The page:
Factors affecting xylan dissolution
Our observations show that wood with higher lignin content generally released less xylan and acetic acid (Table 5), ultimately decreasing pretreatment sugar yield. This finding agrees with Timmel , who compared xylan removal in aspen and elm wood. Elm contains 15% more lignin than aspen and treatment with aqueous potassium hydroxide removed the entire proportion of aspen xylan, but only one-fourth that in elm. An explanation for these results is two-tiered: First, lignin retains xylan in the wood residue by non-covalent interactions and, second, dissolved lignin interferes with xylan dissolution . Poplar xylan has high acetate content; thus, the effect of lignin on wood recalcitrance is more pronounced than in other feedstocks such as sugarcane bagasse .
Recalcitrance of xylan to pretreatment depends upon non-covalent or covalent interactions as well as mechanical entanglement of xylan with itself or other cell wall polymers . The findings of the current study suggest that lignin and xylan interact, and that acetate content influences the interaction between these two major cell wall polymers. The amount of acetate hydrolyzed inversely correlates with total lignin content (R = −0.6; Table 5), and this supports previous findings that lignin increases biomass recalcitrance to pretreatment . That acetylated xylan forms complexes with lignin in aqueous pretreatment slurries can be explained by hydrophobic effects. In sufficient quantity, hydrophobic or van der Waals interactions can facilitate intermolecular adhesion in the secondary cell wall [55, 59]. The removal of acetate from solid wood residue and their dissolution as XOS could be enthalpy-driven and highly affected by non-covalent interactions.
Acetate endogenous to woody biomass could improve sugar release during pretreatment, an effect also noted by Ewanick et al. . Acetate hydrolysis did not vary with wood cellulose content, which is consistent with the hypothesis that interactions between acetate and the cellulose microfibril are minimal . Results from this and other studies also show that some acetate is retained in xylan in woody biomass during pretreatment . Maximizing acetate release may be one way to increase sugar yield without increasing sugar degradation (Fig. 3). For example, acetate tends to be associated with slow-reacting xylans more than fast-reacting xylans (Table 4). Finally, there is more acetic acid in the liquid stream following pretreatment of lower-lignin wood samples (Table 5). Tailoring pretreatments by taking into consideration these compositional relationships could increase the effectiveness of biomass refining processes.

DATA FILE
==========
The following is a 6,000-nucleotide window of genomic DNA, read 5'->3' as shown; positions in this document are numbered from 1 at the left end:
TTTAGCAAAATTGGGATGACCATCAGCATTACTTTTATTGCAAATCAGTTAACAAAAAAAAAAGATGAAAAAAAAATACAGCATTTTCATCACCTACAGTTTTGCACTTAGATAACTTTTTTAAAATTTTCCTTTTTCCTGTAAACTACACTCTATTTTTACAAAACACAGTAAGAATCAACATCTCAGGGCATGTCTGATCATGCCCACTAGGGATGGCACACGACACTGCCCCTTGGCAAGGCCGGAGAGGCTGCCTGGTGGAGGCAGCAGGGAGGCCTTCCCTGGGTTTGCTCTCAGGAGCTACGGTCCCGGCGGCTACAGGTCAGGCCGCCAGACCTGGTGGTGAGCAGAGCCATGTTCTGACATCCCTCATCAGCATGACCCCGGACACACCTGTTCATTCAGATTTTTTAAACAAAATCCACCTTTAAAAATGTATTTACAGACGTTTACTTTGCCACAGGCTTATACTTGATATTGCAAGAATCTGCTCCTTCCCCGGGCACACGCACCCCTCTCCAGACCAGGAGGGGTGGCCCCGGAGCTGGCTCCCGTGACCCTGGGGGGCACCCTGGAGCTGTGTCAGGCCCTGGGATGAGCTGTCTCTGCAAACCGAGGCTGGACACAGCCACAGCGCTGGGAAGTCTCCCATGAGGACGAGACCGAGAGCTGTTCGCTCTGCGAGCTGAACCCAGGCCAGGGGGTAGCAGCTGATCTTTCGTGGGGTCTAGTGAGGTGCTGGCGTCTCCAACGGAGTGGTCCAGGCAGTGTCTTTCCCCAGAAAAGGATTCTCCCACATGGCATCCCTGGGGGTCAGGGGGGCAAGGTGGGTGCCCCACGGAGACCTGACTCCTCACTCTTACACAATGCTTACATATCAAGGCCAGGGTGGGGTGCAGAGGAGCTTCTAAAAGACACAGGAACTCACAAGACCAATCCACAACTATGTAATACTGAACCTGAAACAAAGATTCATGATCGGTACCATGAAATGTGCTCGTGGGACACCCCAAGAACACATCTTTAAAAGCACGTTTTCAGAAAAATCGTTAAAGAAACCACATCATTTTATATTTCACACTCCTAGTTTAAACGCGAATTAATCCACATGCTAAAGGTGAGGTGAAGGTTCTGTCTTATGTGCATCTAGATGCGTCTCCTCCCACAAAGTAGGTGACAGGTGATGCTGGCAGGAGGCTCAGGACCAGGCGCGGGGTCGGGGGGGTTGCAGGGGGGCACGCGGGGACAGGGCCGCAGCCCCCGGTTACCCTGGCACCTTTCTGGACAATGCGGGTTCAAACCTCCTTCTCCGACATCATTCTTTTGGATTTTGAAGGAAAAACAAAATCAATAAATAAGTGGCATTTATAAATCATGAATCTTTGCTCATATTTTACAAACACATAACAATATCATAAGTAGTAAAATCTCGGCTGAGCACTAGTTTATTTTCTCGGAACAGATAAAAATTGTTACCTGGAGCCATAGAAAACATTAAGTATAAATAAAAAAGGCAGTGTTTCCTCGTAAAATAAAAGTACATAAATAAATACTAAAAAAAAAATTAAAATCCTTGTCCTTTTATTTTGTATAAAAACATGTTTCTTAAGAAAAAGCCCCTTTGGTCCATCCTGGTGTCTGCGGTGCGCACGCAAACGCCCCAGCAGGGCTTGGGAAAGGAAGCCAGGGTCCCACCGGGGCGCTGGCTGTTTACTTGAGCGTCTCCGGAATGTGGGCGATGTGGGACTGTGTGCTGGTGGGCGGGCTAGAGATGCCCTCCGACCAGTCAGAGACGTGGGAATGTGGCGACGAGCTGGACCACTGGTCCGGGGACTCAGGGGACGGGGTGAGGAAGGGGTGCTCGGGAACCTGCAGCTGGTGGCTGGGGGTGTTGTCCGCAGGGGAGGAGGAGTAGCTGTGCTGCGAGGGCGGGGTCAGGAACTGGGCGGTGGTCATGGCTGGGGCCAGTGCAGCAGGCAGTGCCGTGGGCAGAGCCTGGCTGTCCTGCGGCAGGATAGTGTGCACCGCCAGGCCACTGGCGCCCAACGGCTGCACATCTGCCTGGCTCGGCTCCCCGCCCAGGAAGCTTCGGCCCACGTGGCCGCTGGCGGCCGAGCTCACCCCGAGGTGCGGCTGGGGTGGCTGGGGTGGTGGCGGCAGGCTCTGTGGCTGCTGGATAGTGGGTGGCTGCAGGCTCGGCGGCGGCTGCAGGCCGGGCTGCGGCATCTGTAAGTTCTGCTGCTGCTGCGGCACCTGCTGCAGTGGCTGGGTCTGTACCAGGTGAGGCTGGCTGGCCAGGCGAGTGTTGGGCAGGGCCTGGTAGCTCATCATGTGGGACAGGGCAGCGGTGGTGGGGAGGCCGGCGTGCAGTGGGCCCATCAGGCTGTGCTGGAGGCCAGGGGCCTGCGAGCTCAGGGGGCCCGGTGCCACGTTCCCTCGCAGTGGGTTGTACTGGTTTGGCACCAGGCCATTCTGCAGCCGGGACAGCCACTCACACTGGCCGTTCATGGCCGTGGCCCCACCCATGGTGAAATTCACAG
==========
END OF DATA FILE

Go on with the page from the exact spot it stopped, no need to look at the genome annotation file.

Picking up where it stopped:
This study provides insight into the deconstruction of P. trichocarpa during pretreatment. The catalytic potential of acetic acid released from the cell wall is controllable by altering reaction time and changing acid concentration. Strong correlations among woods from 19 individuals suggest that acetate aids in dissolving hemicelluloses during pretreatment, but only if hydrolyzed to free acetic acid. Our findings suggest that highly acetylated xylan is more difficult to remove from wood samples, as feedstocks with higher lignin released less acetic acid into solution. This relates the catalytic effect of acetate in poplar wood to its lignin content. These findings demonstrate the importance of considering cell wall acetate when evaluating potential bioenergy crops. As acetylated xylan is the major hemicellulose present in the secondary xylem of most dicot species, this knowledge is applicable to other lignocellulosic biofuel feedstocks, such as shrub willow and eucalyptus.
Wood processing and compositional analysis
Populus balsamifera subsp. trichocarpa individuals were grown in a common garden established by the British Columbia Ministry of Forests at the University of British Columbia . Two hundred of 500 available individuals planted in Totem Field in June 2008 were harvested in March 2012 according to McKown et al. . Cookies were cut 6″ from the base, and wood was processed to remove bark and pith. The wood specimens were then ground in a Wiley-mill fit with 40-mesh screen and divided into technical replicates. Samples were stored at −20 °C until subjected to pretreatment.